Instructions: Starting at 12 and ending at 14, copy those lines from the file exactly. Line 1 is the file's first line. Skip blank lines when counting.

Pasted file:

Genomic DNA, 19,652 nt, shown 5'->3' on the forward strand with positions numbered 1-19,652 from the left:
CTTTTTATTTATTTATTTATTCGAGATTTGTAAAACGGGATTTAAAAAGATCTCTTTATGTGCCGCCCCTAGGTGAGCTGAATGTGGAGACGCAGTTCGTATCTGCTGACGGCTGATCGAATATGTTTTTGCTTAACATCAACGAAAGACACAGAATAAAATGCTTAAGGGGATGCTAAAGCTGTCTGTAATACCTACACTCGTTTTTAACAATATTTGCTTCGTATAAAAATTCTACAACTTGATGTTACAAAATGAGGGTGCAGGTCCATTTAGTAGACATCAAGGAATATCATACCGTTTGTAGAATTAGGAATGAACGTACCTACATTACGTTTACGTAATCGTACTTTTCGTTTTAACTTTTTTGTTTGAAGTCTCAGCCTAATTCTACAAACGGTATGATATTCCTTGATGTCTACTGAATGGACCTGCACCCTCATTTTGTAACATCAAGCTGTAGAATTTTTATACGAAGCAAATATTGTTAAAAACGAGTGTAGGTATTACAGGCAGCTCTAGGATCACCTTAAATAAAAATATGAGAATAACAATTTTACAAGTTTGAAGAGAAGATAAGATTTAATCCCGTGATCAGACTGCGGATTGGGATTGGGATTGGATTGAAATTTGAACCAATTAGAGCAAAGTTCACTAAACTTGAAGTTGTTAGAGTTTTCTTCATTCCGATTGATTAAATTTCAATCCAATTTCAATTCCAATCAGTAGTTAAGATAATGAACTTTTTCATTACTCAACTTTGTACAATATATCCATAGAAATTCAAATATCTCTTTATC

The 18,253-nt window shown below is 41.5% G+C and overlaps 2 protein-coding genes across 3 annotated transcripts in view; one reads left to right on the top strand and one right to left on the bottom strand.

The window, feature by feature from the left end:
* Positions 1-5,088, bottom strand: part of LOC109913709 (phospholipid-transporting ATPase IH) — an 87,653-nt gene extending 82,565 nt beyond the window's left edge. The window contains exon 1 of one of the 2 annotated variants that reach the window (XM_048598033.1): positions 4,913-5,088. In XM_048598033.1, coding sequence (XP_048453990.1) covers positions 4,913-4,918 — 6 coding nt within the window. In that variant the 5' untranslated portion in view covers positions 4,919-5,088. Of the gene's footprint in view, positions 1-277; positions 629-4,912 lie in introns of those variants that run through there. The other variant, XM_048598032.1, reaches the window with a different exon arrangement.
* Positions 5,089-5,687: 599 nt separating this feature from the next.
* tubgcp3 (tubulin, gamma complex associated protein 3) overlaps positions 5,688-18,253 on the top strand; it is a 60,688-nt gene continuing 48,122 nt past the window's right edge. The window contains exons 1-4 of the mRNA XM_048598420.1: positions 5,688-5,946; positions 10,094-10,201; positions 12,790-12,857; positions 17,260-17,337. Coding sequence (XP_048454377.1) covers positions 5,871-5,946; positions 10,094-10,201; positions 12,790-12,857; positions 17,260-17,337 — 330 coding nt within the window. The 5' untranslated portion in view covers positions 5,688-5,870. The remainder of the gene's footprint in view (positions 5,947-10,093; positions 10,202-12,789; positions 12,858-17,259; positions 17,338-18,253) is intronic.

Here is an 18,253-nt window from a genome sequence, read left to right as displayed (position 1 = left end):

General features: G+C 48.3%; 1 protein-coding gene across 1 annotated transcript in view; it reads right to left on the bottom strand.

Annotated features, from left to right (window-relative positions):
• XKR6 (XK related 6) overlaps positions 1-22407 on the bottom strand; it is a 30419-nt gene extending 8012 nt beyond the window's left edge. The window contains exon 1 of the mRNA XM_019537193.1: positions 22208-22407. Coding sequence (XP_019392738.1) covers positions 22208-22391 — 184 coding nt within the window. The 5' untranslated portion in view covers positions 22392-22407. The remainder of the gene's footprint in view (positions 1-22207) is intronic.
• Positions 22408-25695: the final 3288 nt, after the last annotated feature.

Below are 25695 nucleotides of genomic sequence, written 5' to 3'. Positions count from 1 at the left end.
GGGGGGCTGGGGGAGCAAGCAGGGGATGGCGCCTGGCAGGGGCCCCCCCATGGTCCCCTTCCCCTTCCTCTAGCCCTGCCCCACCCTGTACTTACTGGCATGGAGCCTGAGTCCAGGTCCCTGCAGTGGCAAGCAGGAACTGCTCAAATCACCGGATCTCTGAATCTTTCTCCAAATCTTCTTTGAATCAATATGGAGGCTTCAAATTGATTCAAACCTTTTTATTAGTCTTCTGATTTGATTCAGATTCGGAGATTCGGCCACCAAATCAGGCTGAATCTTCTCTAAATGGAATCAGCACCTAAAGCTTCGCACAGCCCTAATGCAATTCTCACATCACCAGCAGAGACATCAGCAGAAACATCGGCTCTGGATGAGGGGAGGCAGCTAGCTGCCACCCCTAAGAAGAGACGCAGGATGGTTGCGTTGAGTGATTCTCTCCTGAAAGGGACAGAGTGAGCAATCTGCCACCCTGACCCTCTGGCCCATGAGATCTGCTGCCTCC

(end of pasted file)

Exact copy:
• Positions 22408-25695: the final 3288 nt, after the last annotated feature.

Below are 25695 nucleotides of genomic sequence, written 5' to 3'. Positions count from 1 at the left end.
GGGGGGCTGGGGGAGCAAGCAGGGGATGGCGCCTGGCAGGGGCCCCCCCATGGTCCCCTTCCCCTTCCTCTAGCCCTGCCCCACCCTGTACTTACTGGCATGGAGCCTGAGTCCAGGTCCCTGCAGTGGCAAGCAGGAACTGCTCAAATCACCGGATCTCTGAATCTTTCTCCAAATCTTCTTTGAATCAATATGGAGGCTTCAAATTGATTCAAACCTTTTTATTAGTCTTCTGATTTGATTCAGATTCGGAGATTCGGCCACCAAATCAGGCTGAATCTTCTCTAAATGGAATCAGCACCTAAAGCTTCGCACAGCCCTAATGCAATTCTCACATCACCAGCAGAGACATCAGCAGAAACATCGGCTCTGGATGAGGGGAGGCAGCTAGCTGCCACCCCTAAGAAGAGACGCAGGATGGTTGCGTTGAGTGATTCTCTCCTGAAAGGGACAGAGTGAGCAATCTGCCACCCTGACCCTCTGGCCCATGAGATCTGCTGCCTCC